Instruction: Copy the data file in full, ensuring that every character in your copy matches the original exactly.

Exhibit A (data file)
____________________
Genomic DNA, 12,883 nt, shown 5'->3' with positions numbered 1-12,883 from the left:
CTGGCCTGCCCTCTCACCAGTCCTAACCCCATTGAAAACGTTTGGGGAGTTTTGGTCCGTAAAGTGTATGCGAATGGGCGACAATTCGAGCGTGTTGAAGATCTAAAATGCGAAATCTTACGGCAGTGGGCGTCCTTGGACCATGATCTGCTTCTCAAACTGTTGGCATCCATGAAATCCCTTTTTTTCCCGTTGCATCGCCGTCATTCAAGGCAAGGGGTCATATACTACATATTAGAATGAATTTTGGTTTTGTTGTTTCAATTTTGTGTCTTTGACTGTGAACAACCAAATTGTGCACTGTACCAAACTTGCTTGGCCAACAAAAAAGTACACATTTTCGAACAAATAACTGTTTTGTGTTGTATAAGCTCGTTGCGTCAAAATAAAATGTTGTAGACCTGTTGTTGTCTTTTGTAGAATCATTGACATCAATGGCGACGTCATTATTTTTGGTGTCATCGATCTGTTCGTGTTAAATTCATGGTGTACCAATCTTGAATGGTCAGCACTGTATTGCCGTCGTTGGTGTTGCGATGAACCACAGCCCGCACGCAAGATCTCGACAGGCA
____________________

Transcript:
Genomic DNA, 12,883 nt, shown 5'->3' with positions numbered 1-12,883 from the left:
CTGGCCTGCCCTCTCACCAGTCCTAACCCCATTGAAAACGTTTGGGGAGTTTTGGTCCGTAAAGTGTATGCGAATGGGCGACAATTCGAGCGTGTTGAAGATCTAAAATGCGAAATCTTACGGCAGTGGGCGTCCTTGGACCATGATCTGCTTCTCAAACTGTTGGCATCCATGAAATCCCTTTTTTTCCCGTTGCATCGCCGTCATTCAAGGCAAGGGGTCATATACTACATATTAGAATGAATTTTGGTTTTGTTGTTTCAATTTTGTGTCTTTGACTGTGAACAACCAAATTGTGCACTGTACCAAACTTGCTTGGCCAACAAAAAAGTACACATTTTCGAACAAATAACTGTTTTGTGTTGTATAAGCTCGTTGCGTCAAAATAAAATGTTGTAGACCTGTTGTTGTCTTTTGTAGAATCATTGACATCAATGGCGACGTCATTATTTTTGGTGTCATCGATCTGTTCGTGTTAAATTCATGGTGTACCAATCTTGAATGGTCAGCACTGTATTGCCGTCGTTGGTGTTGCGATGAACCACAGCCCGCACGCAAGATCTCGACAGGCA